Flannery O’Connor was a very prolific writer at a time when the establishment denied women and minorities’ rights and civil Liberties. She managed to project a sense of correlation with her readers expanding her writing light-years beyond her time, but she was the archetypal woman writer of her time, and remained a steadfast boulder while crashing waves of criticism crashed into her unwavering.
Although her first decade proved tumultuous and restive, she eventually won acclaim in both the United States and overseas, catapulted to the pinnacle of the writers’ scene, and won much recognition. (clark)
Flannery O’Connor hails praise for her short stories rather than the well-known novel fostered during her time, and captivated her readers by writing short but complex plot variations that keep most readers on the edge of their seat and unable to put the piece down once engaged. The fruitful writer invokes a reluctance to write from within the mind of black characters and other people of color because she grew up white, and although she can write from a Catholic white Southern woman’s’ perspective about them, she is thwarted from first person narrator writing in the realm of living the life within her writing. This might be because of the appearance negative criticism she knows will suggest...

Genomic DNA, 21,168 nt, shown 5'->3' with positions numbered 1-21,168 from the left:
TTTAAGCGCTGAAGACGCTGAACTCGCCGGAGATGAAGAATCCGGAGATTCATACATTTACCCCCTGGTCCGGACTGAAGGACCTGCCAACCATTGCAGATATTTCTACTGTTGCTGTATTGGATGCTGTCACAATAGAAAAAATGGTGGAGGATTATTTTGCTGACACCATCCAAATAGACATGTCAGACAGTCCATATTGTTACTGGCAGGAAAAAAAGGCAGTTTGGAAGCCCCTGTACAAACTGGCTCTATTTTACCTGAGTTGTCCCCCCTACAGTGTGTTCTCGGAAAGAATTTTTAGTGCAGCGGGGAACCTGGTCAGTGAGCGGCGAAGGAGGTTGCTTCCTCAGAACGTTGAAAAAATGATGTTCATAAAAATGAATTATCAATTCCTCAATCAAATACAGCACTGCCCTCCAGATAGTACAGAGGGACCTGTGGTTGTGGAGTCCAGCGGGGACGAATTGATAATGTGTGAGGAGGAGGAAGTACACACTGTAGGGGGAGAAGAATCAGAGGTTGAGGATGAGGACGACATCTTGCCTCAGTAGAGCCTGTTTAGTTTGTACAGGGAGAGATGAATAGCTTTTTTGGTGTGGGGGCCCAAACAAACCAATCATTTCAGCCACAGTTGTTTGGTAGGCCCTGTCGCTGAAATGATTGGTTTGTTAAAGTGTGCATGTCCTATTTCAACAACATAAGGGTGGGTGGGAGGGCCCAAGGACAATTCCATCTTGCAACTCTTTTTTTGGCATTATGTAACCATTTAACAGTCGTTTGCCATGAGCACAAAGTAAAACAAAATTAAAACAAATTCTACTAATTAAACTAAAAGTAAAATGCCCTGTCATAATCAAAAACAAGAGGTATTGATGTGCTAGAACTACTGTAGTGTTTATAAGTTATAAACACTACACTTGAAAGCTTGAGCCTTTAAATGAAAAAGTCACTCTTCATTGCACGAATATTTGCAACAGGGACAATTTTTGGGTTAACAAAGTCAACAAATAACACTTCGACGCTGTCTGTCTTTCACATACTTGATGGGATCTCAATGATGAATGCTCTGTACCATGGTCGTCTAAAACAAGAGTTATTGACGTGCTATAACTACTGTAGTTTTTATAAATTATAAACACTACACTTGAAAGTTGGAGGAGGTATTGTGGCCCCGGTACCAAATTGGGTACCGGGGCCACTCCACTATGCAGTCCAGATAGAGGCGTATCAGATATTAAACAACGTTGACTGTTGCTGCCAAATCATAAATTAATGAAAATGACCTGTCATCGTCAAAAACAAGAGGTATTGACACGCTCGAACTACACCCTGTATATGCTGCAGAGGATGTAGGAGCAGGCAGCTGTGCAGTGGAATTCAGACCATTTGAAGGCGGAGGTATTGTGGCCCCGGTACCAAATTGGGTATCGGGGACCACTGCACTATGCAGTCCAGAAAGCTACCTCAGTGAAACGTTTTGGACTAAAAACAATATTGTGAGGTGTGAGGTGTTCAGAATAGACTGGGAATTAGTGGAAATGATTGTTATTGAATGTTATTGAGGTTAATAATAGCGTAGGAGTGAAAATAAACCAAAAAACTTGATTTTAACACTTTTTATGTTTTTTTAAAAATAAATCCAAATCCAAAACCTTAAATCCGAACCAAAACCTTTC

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...annery O’Connor’s death many acclaimed writer’s and critics alike have expressed awe and homage for our”Great American Writer” Flannery O’Connor!
CHENEY, B. "O'Connor, Mary Flannery. "New Catholic Encyclopedia. 2nd ed. Vol. 10. Gale 2003. 547. 11 February 2011. 21 February 2011
clark, Beverly Lyon. University of Georgia Press. 1989. 2 February 2011
GIOIA, DANA/ X.J. KENNEDY. LITERATURE An Introduction To fiction, Poetry, Drama, And Writing. 5th Edition. New York et al: PEARSON/ Longman, 2007.
McGill, Robert. Flannery O'Connor. 7 August 2002. 14 February 2011
Pridmore, Jan. Literary History.com. 16 May 1998. 19 February 2011
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